Providing effective memory retrieval cues through automatic structuring and augmentation of a lifelog of images
Doherty, Aiden R. (2008) Providing effective memory retrieval cues through automatic structuring and augmentation of a lifelog of images. In: Seminar at the Multimedia Information Retrieval Group, Yahoo! Research, 11 December 2008, Barcelona, Spain.
Full text available as:
Almost everything we do these days is in some way monitored or logged by computers. We've come to accept - or maybe just ignore – this massive surveillance because it brings us benefits. In the past we have been easily able to monitor activities on our PC's (e.g. documents we worked
on, e-mails received, etc.), however recently with the advent of numerous types of wearable sensors we have been able to log many more aspects of our activities. While we have the technology to log these activities, we're not really sure what applications we can develop to usefully use this data. One application of lifelogging is as a memory aid to sufferers of neurodegenerative diseases as Alzheimer’s. Indeed in studies on the human mind it has been shown that images are strongly encoded in the brain, and in this seminar we talk about our work in using visual lifelog images to provide effective memory cues. To passively capture these lifelog images we use a wearable camera called the SenseCam. This device captures an average of 2,000 images per day, which equates to over 600,000 images per year! This is too much information for any individual to sift through, therefore we firstly exploit various aspects of the human memory system to break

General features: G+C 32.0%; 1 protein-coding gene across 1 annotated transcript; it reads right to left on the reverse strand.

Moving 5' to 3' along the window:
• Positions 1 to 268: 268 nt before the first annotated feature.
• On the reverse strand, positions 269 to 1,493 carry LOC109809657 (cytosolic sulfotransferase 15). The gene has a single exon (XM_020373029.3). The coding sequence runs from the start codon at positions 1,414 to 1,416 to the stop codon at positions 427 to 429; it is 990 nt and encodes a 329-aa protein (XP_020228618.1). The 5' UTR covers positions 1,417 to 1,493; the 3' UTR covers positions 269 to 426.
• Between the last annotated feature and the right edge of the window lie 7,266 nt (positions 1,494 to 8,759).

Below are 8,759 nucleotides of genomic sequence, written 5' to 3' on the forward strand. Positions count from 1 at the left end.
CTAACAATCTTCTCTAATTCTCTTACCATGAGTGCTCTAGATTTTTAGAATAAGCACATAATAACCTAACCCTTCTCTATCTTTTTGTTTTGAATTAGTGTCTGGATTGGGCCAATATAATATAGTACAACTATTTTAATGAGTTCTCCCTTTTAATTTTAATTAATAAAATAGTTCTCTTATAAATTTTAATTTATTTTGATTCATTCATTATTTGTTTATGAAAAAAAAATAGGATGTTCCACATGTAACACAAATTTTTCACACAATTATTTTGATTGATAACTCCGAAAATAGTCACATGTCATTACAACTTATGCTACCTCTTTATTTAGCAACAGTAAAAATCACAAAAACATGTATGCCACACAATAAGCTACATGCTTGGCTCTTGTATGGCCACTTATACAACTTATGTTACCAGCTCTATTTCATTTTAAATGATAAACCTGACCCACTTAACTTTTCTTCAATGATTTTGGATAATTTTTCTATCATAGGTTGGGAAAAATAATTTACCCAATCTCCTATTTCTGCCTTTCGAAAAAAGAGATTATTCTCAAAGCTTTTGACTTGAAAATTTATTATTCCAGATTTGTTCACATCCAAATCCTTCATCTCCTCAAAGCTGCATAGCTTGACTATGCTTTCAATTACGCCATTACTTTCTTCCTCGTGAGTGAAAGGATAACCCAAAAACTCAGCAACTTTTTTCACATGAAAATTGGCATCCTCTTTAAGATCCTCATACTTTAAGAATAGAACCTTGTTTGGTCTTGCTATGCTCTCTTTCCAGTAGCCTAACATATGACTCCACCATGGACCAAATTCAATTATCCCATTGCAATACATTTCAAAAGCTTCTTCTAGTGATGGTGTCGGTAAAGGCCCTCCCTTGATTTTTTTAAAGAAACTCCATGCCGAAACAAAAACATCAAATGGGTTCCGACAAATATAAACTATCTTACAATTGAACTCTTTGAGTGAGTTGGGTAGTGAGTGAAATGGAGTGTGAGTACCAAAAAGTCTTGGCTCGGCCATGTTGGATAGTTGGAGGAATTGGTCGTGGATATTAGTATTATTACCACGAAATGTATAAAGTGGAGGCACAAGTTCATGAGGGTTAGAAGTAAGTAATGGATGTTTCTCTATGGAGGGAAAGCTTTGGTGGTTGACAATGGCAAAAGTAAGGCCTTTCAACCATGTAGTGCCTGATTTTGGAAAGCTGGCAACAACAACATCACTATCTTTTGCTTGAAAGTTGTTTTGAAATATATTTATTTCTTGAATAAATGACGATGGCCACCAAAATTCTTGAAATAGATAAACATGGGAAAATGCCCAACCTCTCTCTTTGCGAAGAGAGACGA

this data down into manageable chunks or events. Finally in order to provide additional memory cues to an individual (on say a tourist trip), we automatically augment their own lifelog images with images taken from web 2.0 sites such as Flickr. Through analysing the tags of geotagged images on Flickr, we are also automatically able to provide additional augmented material from other sites such as the Yahoo search engine for example. The talk will conclude by talking about future directions that lifelogging may take and the data sources that may drive these changes.
Archive Staff Only: edit this record